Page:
The Top 5 Interview Tips No One Mentions
How to get the job.
November 3, 2010— -- By now, we've all heard the same oft-repeated recommendations for acing a job interview: research the company -- and your interviewers -- ahead of time:
Study your resume so no one can stump you on its claims. Practice your answers ahead of time. Break the ice by mentioning a hobby, alma mater or former city of residence that you and your interviewer share. Ask plenty of questions. Take notes if you have to. Look sharp. Don't fidget. Ooze enthusiasm. Be polite to receptionists and assistants. Turn off your cell phone. Don't show up drunk, gassy, sweaty or accompanied by your mom. Send a thank-you note after the fact.
But what about the lesser-known interviewing code of conduct? If you're new to job hunting or you've been out of the interviewing loop for a decade or two, you'll likely have countless questions -- for example: How long should my answers be? What should I do with my hands when I'm talking? What emergency provisions should I bring? How can I let them know I'm ready to start on Monday without sounding like a total suck-up?
For insider suggestions, I polled dozens of recruiters, hiring managers and interview coaches. Their top tips follow.
"Sometimes the most tricky interview question is 'Tell me a little bit about yourself,'" said Rahul Yohd, an executive recruiter with the firm Link Legal Search Group in Dallas.
"This is one of the most critical questions in any interview, not only because it is usually one of the first questions asked, but because it is one of the few times in the interview where you can take control," he said. Unfortunately, he added, "It's almost impossible to effectively condense your entire life into a 60- to 90-second response."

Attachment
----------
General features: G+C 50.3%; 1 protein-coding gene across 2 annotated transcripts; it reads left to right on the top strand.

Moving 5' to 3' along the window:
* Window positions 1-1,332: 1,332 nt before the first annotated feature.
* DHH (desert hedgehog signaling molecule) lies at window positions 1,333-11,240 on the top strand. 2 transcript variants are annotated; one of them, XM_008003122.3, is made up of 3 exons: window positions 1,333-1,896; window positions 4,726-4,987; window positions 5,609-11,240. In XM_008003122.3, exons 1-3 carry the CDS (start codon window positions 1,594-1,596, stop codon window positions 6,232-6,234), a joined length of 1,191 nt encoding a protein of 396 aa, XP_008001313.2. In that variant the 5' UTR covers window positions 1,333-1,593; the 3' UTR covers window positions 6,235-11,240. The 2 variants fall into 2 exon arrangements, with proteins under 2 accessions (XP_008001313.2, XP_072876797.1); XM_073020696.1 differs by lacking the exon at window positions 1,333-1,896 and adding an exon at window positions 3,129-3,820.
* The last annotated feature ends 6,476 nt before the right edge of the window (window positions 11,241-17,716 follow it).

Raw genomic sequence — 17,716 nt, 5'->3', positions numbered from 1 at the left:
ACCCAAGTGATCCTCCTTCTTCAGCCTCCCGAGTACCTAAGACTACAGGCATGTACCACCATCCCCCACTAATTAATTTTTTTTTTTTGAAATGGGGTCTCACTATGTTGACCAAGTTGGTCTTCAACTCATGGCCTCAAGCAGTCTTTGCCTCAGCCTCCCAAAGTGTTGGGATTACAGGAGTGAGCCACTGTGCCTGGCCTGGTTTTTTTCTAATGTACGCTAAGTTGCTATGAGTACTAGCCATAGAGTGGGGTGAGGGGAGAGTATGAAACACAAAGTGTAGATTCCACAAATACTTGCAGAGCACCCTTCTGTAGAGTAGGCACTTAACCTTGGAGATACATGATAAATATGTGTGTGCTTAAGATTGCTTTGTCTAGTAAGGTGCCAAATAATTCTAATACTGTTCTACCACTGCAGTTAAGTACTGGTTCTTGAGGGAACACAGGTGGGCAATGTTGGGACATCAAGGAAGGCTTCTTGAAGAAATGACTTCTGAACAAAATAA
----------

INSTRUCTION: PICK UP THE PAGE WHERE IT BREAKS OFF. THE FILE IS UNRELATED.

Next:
To avoid crossing the line between informative answer and off-the-rails ramble, Yohd recommends "scripting out" your response and rehearsing it aloud until perfect.
"Bullet-point out the four to six areas of your life, mostly professional, that you feel will be important for the interviewer to know about," he explained. "Then refine it to where the answer takes no longer than 60 to 90 seconds to deliver."
There's being animated in the interview, and then there's punctuating every sentence you utter with jazz hands. To strike the right balance, Lisa McDonald of Career Polish, Inc., a job search consulting firm based in Fishers, Ind., recommends mimicking your interviewer "to make sure your body language does not overpower theirs."
For all the big "hand talkers" out there, McDonald offers this advice: "Put the tip of your middle finger to the tip of your thumb and press your fingernail into the pad of your thumb. This helps you be aware of your hands without being noticeable."
On the flip side, introverts should pay attention to whether they're actually making eye contact with their interviewer -- a must if you want to come across as reliable and confident.
"It sounds so basic, but try video-taping a mock interview and see whether or not you are actually comfortable with this," said Corinne Gregory, president of SocialSmarts, a consultancy based in Bellevue, Wash. that helps people hone their social skills. "You'll probably find you are looking around, looking away much more than you think you are."
Fortunately, Gregory has an easy remedy: "Look [your interviewer] in the eyes when you begin a point, then look just below the eyes or to one side of the nose. Finish by looking the person in the eyes again at the end of your statement."
It may sound simple, but if you haven't interviewed in a couple of years, it's all too easy to leave the house without change for the parking meter or any other interviewing essentials. For this reason, experts suggest assembling a survival kit ahead of time and leaving it in your car or briefcase. Among the necessary items: